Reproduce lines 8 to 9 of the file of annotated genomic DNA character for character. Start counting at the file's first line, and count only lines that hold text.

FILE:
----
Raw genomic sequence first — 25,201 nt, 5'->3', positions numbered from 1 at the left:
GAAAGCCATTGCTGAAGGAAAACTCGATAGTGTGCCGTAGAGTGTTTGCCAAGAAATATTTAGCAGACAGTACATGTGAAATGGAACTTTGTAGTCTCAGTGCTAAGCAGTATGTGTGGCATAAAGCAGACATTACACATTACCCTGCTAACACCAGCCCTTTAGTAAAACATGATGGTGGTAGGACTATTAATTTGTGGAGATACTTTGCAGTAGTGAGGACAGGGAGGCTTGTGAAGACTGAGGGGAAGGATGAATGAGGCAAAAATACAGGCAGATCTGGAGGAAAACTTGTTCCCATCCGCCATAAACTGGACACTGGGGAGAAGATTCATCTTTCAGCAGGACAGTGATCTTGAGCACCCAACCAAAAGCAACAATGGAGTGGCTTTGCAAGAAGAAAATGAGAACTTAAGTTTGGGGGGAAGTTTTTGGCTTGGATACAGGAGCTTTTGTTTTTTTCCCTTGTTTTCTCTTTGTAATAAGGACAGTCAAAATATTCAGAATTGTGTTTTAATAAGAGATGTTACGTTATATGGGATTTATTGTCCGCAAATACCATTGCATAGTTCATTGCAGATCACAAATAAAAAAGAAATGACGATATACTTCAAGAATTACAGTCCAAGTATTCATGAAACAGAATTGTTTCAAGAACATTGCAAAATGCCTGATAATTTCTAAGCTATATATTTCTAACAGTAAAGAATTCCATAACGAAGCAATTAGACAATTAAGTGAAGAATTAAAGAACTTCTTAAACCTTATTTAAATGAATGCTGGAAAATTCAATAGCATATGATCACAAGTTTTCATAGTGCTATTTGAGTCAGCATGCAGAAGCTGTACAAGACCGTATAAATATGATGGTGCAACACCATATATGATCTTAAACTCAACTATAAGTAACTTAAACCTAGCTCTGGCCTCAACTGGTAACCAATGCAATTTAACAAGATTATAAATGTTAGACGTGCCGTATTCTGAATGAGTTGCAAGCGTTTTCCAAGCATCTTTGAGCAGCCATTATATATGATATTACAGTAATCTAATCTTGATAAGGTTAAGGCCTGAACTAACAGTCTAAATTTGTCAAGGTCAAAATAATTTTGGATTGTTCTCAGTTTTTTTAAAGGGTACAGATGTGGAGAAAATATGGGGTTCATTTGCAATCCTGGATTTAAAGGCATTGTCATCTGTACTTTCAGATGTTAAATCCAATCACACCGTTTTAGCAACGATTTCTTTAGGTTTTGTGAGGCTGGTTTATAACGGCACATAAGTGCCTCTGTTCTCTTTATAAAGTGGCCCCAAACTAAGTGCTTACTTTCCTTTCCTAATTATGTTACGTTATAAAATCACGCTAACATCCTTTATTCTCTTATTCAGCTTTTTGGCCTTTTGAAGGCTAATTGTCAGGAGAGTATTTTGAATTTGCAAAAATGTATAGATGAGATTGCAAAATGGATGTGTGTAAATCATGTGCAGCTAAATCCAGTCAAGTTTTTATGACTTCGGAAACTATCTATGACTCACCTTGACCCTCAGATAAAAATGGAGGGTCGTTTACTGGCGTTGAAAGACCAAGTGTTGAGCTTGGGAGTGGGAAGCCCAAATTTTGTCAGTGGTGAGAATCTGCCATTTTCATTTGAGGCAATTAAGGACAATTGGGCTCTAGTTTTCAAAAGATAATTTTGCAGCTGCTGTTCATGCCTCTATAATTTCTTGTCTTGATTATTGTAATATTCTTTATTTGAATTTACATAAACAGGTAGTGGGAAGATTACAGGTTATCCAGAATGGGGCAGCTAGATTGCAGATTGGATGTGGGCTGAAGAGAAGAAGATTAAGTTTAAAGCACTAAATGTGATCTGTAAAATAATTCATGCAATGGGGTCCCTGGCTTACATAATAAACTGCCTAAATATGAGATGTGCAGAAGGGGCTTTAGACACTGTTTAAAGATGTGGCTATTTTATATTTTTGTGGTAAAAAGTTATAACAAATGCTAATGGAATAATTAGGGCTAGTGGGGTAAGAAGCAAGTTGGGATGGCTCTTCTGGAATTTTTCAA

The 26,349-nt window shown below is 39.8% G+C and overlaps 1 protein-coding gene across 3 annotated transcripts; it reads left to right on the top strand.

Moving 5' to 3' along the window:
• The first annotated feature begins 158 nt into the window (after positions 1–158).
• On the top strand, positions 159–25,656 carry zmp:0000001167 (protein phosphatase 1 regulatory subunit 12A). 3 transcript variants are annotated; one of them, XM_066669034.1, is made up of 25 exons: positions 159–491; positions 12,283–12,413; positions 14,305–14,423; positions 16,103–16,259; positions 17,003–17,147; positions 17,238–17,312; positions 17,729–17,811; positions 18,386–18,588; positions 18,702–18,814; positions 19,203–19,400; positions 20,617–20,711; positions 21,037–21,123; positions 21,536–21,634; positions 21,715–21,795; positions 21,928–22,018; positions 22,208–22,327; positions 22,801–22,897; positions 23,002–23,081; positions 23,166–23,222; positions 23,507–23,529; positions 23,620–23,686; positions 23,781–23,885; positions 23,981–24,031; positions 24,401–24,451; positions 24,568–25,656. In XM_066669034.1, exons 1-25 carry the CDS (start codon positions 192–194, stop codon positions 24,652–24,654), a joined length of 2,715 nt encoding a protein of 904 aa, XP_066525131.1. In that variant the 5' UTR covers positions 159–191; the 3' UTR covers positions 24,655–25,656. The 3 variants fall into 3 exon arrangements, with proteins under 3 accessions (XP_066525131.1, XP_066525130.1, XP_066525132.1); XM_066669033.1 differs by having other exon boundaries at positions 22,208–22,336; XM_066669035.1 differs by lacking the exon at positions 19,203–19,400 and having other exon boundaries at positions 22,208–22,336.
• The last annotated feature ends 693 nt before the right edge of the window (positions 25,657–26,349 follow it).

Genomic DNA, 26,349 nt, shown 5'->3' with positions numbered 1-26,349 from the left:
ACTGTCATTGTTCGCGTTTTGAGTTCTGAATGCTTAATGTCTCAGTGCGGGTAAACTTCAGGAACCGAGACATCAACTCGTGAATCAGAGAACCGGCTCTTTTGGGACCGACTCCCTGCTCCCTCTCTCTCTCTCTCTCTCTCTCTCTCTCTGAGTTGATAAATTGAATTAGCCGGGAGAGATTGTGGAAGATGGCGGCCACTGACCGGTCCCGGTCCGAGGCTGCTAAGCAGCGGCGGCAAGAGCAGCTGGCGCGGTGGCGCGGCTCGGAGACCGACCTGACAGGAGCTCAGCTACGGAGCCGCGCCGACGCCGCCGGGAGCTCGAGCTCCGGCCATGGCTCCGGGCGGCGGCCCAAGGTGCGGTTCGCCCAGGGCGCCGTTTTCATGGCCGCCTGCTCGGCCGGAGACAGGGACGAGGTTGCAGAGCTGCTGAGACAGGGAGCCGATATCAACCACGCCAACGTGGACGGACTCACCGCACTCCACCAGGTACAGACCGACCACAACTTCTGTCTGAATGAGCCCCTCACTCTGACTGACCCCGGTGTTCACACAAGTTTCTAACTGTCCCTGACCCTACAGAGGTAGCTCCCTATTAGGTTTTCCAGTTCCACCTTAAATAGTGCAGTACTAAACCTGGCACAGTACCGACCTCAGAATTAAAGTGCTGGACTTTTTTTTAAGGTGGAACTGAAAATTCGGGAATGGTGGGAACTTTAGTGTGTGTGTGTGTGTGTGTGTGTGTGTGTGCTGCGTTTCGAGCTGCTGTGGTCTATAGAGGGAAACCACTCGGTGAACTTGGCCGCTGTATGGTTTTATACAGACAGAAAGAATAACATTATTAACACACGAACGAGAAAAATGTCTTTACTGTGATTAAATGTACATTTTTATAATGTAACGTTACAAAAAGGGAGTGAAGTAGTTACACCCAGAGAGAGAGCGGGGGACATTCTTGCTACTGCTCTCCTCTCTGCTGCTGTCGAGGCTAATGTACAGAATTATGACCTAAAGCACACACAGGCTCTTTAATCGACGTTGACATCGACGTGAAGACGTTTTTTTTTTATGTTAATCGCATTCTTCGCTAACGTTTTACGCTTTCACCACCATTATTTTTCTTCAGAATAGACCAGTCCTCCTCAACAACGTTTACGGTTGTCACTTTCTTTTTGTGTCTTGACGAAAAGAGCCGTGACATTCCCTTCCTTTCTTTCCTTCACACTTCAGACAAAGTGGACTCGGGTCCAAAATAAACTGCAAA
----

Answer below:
Genomic DNA, 26,349 nt, shown 5'->3' with positions numbered 1-26,349 from the left:
ACTGTCATTGTTCGCGTTTTGAGTTCTGAATGCTTAATGTCTCAGTGCGGGTAAACTTCAGGAACCGAGACATCAACTCGTGAATCAGAGAACCGGCTCTTTTGGGACCGACTCCCTGCTCCCTCTCTCTCTCTCTCTCTCTCTCTCTCTCTGAGTTGATAAATTGAATTAGCCGGGAGAGATTGTGGAAGATGGCGGCCACTGACCGGTCCCGGTCCGAGGCTGCTAAGCAGCGGCGGCAAGAGCAGCTGGCGCGGTGGCGCGGCTCGGAGACCGACCTGACAGGAGCTCAGCTACGGAGCCGCGCCGACGCCGCCGGGAGCTCGAGCTCCGGCCATGGCTCCGGGCGGCGGCCCAAGGTGCGGTTCGCCCAGGGCGCCGTTTTCATGGCCGCCTGCTCGGCCGGAGACAGGGACGAGGTTGCAGAGCTGCTGAGACAGGGAGCCGATATCAACCACGCCAACGTGGACGGACTCACCGCACTCCACCAGGTACAGACCGACCACAACTTCTGTCTGAATGAGCCCCTCACTCTGACTGACCCCGGTGTTCACACAAGTTTCTAACTGTCCCTGACCCTACAGAGGTAGCTCCCTATTAGGTTTTCCAGTTCCACCTTAAATAGTGCAGTACTAAACCTGGCACAGTACCGACCTCAGAATTAAAGTGCTGGACTTTTTTTTAAGGTGGAACTGAAAATTCGGGAATGGTGGGAACTTTAGTGTGTGTGTGTGTGTGTGTGTGTGTGTGTGCTGCGTTTCGAGCTGCTGTGGTCTATAGAGGGAAACCACTCGGTGAACTTGGCCGCTGTATGGTTTTATACAGACAGAAAGAATAACATTATTAACACACGAACGAGAAAAATGTCTTTACTGTGATTAAATGTACATTTTTATAATGTAACGTTACAAAAAGGGAGTGAAGTAGTTACACCCAGAGAGAGAGCGGGGGACATTCTTGCTACTGCTCTCCTCTCTGCTGCTGTCGAGGCTAATGTACAGAATTATGACCTAAAGCACACACAGGCTCTTTAATCGACGTTGACATCGACGTGAAGACGTTTTTTTTTTATGTTAATCGCATTCTTCGCTAACGTTTTACGCTTTCACCACCATTATTTTTCTTCAGAATAGACCAGTCCTCCTCAACAACGTTTACGGTTGTCACTTTCTTTTTGTGTCTTGACGAAAAGAGCCGTGACATTCCCTTCCTTTCTTTCCTTCACACTTCAGACAAAGTGGACTCGGGTCCAAAATAAACTGCAAA